June 15, 2018
Indulging as he did at great lengths with India, Oli demonstrated diplomatic prudence, thereby nullifying speculations that he might tilt towards China. The high-level visits within the short span of time, the language and body language of Oli and Modi during their respective visits, the agreements and understandings reached upon, the closure of the Indian Embassy’s field office in Biratnagar, the foundation stone-laying of Arun III hydro project—all these demonstrate Oli’s prowess at improving relations with India to some extent.
Attaching equal importance, Oli is visiting China next week and the Chinese side expects that the bilateral relationship will be further strengthened by the visit. Oli is confident about his relations with China, so he will do his level best to make the upcoming visit fruitful. China will definitely make further efforts to deepen its ties with Nepal during Oli’s visit given its ever increasing strategic and diplomatic interests in Nepal and the South Asia region as a whole. China has some strategically important pet projects in areas of hydro power and transportation including the Belt and Road Initiative. Therefore, Oli’s upcoming China visit will have long-term and significant implications for Nepal-China relations. Considering the policy statements, recent India visit and the upcoming China visit, it is safe to assume that Oli’s foreign policy is indeed India-China centric.
Look beyond neighbourhood
No matter how successful Oli has been in reorienting Nepal’s diplomatic relations with the two giant neighbours, his diplomatic outlook is but a continuation of the past governments in the last two decades. To his credit, Oli has committed to explore opportunities in the extended neighbourhood and diversifying Nepal’s relations with major international actors in areas of trade, transit and investment. Such commitments are positive in principle, but we are yet to see him traverse beyond the immediate neighbourhood.
There is no denying that Nepal should diversify its terms of engagement with India and China given the increasing influence of both the countries in diplomatic, economic and military aspects in regional and global contexts. But Nepal would do well to move beyond the periphery of India and China and engage more with the outside world to maintain its sovereignty, stability and prosperity. Though the US and other Western countries are losing their foothold in the global power structure, they remain as important as before in the Nepali context. Likewise, Nepal should also strengthen its diplomatic relations with labor-receiving countries in Middle East and East Asia that have less strategic interests in Nepal but can contribute to the country’s development efforts.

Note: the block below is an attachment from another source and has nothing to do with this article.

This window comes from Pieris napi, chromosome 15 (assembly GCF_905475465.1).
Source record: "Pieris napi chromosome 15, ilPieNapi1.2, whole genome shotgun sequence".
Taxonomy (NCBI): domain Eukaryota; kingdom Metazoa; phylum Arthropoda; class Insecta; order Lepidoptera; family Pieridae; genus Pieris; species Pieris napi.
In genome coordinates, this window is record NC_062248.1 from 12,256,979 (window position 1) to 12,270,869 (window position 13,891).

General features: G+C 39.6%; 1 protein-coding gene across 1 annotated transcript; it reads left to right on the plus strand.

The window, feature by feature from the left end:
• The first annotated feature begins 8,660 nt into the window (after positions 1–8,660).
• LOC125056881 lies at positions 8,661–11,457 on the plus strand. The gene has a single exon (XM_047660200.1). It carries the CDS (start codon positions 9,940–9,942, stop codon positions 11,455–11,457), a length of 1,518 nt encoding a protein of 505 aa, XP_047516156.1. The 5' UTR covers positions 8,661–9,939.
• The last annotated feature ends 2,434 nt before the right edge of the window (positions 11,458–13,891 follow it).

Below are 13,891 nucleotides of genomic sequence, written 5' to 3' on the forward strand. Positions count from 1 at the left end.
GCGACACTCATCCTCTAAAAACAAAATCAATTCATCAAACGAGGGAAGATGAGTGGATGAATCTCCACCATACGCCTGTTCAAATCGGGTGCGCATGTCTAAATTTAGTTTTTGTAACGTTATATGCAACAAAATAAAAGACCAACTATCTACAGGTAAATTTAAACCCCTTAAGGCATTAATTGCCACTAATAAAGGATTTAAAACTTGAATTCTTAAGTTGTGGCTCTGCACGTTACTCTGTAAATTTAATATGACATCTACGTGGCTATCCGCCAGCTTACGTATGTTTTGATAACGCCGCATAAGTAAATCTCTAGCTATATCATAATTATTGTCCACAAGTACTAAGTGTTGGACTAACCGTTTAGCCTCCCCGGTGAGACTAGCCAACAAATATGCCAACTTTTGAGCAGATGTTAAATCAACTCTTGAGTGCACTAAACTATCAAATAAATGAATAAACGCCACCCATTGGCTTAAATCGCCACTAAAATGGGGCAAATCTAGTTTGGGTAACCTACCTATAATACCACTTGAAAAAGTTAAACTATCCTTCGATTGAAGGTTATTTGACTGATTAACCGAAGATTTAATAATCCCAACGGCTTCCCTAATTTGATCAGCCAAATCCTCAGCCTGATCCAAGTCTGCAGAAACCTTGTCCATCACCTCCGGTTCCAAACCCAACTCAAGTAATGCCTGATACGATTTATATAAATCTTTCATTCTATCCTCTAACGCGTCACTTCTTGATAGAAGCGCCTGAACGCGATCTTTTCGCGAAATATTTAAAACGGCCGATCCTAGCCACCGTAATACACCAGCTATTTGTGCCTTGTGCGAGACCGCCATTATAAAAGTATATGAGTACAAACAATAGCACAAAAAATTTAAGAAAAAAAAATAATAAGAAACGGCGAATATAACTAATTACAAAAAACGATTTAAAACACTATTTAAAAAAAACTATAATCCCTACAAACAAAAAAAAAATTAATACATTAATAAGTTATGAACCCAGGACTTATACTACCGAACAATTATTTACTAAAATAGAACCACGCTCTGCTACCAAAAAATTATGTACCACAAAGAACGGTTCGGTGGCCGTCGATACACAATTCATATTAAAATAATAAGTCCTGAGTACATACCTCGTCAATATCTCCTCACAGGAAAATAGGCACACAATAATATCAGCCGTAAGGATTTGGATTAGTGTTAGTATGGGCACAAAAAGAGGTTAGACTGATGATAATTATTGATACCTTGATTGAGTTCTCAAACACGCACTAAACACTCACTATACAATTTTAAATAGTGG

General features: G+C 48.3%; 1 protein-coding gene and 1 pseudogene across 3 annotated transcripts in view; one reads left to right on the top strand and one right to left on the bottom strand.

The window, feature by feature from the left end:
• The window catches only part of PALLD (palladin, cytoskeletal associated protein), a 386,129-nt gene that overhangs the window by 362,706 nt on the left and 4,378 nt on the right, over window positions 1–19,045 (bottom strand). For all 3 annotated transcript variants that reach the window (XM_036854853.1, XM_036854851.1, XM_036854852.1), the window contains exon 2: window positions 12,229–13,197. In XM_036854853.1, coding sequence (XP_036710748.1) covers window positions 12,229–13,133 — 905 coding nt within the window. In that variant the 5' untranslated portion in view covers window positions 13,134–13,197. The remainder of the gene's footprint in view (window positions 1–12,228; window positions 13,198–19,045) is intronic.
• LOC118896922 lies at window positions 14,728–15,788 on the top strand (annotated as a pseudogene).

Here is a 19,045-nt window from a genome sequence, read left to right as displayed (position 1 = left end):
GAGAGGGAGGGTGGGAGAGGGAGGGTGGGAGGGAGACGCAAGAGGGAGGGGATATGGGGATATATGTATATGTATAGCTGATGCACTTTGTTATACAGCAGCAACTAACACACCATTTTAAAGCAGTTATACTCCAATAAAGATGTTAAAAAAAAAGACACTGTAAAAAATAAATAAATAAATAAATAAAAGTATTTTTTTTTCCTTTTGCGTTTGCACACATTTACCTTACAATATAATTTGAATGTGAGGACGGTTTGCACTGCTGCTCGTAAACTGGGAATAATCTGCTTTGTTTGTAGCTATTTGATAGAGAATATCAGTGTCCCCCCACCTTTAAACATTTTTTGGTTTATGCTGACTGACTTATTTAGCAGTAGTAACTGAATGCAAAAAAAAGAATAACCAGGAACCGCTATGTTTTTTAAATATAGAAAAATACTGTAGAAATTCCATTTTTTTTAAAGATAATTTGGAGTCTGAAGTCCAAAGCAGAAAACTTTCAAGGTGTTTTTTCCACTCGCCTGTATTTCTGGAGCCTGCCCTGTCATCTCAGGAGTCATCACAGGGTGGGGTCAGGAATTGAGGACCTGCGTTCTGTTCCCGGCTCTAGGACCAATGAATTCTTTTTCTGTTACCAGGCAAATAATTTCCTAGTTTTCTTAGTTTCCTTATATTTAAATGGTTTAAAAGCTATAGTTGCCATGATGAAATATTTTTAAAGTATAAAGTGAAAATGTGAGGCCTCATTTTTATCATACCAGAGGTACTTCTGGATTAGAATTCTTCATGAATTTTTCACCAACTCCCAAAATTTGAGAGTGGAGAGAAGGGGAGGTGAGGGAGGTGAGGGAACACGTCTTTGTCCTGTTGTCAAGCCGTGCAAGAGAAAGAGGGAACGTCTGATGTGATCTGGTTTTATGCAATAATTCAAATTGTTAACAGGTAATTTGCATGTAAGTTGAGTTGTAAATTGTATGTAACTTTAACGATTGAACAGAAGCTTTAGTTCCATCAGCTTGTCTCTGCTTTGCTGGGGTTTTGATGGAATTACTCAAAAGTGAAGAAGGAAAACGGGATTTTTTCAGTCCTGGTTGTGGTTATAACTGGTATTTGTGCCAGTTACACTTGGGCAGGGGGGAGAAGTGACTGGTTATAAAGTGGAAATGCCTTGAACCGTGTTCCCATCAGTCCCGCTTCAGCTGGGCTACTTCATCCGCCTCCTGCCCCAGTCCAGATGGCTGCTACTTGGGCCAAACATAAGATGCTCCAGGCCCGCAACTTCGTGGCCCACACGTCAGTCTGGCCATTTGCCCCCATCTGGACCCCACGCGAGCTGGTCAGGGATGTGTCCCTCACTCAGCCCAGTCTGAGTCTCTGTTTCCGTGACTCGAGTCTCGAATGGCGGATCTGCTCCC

Much of the past two decades in Nepal went into managing conflict and a protracted political transition. As national and international actors alike remained deeply engaged with such political issues, matters of economic development and prosperity took a back seat. However, following the promulgation of the new constitution and the subsequent three tiers elections (federal, provincial and local) economic development and prosperity have emerged as the sine qua for the government. Even the then left alliance succeeded in winning the elections based on the popular slogan of economic development and prosperity.
Oli has been advocating for infrastructure development, connectivity, railways, roadways, waterways, hydro projects and foreign investment for development and prosperity. Like with New Delhi, he is expected to sign some more connectivity agreements with Beijing during his upcoming visit. He has appealed to the international community to support economic development of Nepal, but a mere appeal will not be sufficient for international economic cooperation. The government should put appropriate economic and investment policies in place to create an environment conducive for international support. The fulfilling of national objectives, therefore, is dependent on how robustly the government furthers its economic diplomacy.
All in all, the Oli government should comprehensively revise and redefine its foreign policy, taking into account the changing national, regional and global contexts. While balancing the relations between India and China is an imperative, it should also not forgo relations with the rest of the world. Only when government actively pursues Nepal’s national interest—a buzzword of the current government—with well thought out plans and neatly crafted policies can we expect substantial changes in our foreign policy as well as in our outlook towards India and China.
By Geja Sharma Wagle